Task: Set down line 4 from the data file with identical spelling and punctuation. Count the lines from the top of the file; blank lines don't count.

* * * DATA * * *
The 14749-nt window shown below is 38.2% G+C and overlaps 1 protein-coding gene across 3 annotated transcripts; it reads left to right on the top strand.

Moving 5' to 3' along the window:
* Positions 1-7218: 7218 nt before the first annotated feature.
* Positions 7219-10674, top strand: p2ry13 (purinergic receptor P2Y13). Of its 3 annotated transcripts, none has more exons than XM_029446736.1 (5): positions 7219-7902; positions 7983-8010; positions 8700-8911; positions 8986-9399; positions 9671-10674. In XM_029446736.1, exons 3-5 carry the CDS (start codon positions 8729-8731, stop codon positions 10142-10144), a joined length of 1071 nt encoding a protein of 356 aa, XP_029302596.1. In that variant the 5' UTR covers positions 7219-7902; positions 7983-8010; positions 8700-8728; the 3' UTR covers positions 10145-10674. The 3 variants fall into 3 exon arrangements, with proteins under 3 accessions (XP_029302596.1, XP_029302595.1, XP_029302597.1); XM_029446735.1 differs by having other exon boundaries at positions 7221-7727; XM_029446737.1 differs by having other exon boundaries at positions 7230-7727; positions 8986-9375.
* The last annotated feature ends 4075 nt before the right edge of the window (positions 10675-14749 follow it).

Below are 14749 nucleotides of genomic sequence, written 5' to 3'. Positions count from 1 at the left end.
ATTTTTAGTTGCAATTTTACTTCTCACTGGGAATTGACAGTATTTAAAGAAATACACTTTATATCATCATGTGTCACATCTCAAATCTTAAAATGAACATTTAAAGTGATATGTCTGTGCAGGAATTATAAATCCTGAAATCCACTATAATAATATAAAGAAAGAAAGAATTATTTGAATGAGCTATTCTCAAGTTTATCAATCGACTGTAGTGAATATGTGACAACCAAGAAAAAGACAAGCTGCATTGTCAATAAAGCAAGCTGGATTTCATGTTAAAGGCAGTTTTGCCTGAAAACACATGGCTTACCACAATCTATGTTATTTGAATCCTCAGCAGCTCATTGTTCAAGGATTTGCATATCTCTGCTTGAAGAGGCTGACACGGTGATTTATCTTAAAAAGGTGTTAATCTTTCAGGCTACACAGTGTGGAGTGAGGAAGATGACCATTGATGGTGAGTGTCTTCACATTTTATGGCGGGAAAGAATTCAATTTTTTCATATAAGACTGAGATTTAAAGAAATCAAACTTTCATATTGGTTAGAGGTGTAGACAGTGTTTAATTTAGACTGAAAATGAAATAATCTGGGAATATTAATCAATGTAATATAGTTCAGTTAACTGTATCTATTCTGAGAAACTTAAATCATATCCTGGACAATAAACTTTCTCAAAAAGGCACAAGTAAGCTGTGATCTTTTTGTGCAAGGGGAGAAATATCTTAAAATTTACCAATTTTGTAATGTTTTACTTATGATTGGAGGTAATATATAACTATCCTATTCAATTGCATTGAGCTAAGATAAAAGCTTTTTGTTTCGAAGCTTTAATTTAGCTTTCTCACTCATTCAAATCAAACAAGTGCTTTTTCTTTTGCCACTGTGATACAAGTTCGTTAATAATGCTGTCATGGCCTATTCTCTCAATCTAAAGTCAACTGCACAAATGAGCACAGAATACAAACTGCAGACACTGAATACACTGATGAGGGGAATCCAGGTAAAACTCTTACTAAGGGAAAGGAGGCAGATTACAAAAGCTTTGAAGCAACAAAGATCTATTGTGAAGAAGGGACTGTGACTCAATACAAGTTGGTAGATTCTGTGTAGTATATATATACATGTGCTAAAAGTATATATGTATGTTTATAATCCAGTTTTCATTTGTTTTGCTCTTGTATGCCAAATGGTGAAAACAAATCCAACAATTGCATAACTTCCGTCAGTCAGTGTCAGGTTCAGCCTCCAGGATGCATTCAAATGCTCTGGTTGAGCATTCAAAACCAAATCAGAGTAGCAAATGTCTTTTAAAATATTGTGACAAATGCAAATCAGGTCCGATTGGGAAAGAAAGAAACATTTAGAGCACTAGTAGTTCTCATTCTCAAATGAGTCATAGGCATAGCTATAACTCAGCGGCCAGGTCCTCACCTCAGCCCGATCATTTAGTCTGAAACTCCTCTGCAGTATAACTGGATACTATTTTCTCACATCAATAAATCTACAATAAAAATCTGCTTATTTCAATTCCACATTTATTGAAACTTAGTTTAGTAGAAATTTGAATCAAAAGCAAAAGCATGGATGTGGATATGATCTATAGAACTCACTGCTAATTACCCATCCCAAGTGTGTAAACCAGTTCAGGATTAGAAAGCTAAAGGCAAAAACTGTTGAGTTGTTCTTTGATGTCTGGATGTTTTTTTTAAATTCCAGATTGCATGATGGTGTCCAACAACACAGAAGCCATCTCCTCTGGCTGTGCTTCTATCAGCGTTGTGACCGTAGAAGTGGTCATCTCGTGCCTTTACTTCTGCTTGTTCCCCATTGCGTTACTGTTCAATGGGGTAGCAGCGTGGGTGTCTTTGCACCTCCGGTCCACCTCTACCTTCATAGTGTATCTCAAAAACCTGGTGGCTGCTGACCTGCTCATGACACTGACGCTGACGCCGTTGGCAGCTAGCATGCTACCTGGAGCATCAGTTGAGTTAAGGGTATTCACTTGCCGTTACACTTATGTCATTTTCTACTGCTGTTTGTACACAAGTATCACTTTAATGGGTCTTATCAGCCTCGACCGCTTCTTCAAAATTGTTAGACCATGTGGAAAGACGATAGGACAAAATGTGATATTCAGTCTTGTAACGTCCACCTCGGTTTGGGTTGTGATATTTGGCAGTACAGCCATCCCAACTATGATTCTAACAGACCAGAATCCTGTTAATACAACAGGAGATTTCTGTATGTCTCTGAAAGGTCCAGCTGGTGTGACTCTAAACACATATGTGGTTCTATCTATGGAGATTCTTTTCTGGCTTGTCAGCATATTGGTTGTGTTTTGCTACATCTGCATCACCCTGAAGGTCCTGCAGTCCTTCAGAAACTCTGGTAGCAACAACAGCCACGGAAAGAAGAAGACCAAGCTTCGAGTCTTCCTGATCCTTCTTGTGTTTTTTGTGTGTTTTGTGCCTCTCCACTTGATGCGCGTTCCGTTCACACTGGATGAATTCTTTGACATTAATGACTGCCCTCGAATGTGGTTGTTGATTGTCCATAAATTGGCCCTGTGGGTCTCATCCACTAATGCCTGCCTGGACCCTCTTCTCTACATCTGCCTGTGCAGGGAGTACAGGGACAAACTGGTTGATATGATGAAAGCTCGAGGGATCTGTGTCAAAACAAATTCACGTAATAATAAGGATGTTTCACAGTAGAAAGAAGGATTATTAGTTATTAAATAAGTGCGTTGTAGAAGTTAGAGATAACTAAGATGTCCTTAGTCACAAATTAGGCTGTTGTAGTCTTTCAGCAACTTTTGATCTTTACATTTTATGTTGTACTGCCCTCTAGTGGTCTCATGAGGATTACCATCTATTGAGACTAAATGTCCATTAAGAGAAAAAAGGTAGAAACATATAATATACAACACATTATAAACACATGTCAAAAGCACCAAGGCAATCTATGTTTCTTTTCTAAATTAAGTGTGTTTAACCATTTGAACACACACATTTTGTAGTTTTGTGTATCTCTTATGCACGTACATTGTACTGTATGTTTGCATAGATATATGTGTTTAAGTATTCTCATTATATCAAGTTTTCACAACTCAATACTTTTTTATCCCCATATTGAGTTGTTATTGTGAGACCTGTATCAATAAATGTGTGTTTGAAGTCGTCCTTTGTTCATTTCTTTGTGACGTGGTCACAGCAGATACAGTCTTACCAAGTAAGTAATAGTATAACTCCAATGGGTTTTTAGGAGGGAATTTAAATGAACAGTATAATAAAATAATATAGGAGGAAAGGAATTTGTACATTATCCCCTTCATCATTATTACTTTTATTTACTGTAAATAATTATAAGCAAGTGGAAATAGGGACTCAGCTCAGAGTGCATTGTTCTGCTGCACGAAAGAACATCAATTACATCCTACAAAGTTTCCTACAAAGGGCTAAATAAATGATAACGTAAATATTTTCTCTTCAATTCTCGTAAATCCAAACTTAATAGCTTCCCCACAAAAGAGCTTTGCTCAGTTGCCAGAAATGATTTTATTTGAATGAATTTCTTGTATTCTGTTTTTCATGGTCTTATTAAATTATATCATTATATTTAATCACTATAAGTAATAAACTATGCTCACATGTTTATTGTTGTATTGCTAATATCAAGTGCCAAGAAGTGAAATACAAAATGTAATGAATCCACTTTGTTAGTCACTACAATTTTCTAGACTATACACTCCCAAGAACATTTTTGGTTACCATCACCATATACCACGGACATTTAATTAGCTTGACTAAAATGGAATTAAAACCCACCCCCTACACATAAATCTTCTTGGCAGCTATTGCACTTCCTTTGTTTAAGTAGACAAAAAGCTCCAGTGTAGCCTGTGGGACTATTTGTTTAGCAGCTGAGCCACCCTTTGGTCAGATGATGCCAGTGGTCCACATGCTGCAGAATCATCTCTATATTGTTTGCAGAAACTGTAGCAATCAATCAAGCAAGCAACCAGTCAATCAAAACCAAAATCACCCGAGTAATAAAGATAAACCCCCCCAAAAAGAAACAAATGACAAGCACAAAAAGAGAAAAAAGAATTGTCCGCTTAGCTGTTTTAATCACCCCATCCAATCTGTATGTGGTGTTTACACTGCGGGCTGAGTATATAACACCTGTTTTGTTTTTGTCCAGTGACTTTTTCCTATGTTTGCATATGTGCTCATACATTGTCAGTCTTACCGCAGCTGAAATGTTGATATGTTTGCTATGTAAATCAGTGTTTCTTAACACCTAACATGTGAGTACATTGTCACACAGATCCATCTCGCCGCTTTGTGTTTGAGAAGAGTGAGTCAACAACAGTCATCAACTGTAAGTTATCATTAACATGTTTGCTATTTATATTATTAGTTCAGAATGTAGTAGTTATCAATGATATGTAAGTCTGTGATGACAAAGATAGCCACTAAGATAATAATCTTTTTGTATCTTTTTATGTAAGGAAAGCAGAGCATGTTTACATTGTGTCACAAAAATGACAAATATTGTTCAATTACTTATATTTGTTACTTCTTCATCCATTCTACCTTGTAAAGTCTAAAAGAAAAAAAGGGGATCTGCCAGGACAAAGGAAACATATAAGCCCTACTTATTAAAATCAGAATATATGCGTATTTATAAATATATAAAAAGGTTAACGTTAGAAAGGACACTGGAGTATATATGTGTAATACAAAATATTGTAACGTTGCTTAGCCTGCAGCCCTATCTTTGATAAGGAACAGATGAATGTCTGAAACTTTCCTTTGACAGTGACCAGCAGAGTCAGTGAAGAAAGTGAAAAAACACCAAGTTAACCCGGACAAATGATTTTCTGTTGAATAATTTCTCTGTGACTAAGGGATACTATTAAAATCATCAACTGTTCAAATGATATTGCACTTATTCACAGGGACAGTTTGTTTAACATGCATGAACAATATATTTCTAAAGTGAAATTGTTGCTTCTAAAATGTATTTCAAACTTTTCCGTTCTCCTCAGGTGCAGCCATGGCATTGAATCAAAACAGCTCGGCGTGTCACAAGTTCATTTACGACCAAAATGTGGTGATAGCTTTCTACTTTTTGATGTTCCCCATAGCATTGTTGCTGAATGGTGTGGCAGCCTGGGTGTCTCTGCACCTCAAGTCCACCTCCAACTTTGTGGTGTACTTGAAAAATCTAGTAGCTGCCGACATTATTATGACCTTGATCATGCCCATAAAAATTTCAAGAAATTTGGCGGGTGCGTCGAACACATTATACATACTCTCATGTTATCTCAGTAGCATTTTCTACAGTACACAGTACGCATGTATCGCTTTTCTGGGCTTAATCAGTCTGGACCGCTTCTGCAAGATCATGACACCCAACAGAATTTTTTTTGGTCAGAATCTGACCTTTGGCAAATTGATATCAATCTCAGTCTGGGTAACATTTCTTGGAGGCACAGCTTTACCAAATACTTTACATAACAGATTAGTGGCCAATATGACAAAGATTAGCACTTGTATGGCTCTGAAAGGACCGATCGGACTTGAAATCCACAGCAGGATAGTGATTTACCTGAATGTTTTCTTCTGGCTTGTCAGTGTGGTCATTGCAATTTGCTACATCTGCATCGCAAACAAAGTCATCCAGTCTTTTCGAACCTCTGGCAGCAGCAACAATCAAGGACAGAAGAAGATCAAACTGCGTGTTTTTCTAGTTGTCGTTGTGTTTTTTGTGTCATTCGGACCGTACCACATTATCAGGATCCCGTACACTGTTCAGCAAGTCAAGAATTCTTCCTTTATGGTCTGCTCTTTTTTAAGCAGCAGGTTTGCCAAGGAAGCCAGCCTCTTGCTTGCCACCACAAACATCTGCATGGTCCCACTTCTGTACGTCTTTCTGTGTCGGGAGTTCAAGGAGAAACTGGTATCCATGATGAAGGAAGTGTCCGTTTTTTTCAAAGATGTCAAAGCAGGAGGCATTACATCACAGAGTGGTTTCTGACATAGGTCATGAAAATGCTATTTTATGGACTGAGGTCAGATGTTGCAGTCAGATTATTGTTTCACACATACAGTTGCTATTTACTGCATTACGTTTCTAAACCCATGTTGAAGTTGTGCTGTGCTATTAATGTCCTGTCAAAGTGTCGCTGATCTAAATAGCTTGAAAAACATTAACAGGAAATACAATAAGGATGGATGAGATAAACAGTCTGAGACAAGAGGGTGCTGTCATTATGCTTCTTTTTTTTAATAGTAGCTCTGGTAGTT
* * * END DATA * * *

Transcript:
* Positions 7219-10674, top strand: p2ry13 (purinergic receptor P2Y13). Of its 3 annotated transcripts, none has more exons than XM_029446736.1 (5): positions 7219-7902; positions 7983-8010; positions 8700-8911; positions 8986-9399; positions 9671-10674. In XM_029446736.1, exons 3-5 carry the CDS (start codon positions 8729-8731, stop codon positions 10142-10144), a joined length of 1071 nt encoding a protein of 356 aa, XP_029302596.1. In that variant the 5' UTR covers positions 7219-7902; positions 7983-8010; positions 8700-8728; the 3' UTR covers positions 10145-10674. The 3 variants fall into 3 exon arrangements, with proteins under 3 accessions (XP_029302596.1, XP_029302595.1, XP_029302597.1); XM_029446735.1 differs by having other exon boundaries at positions 7221-7727; XM_029446737.1 differs by having other exon boundaries at positions 7230-7727; positions 8986-9375.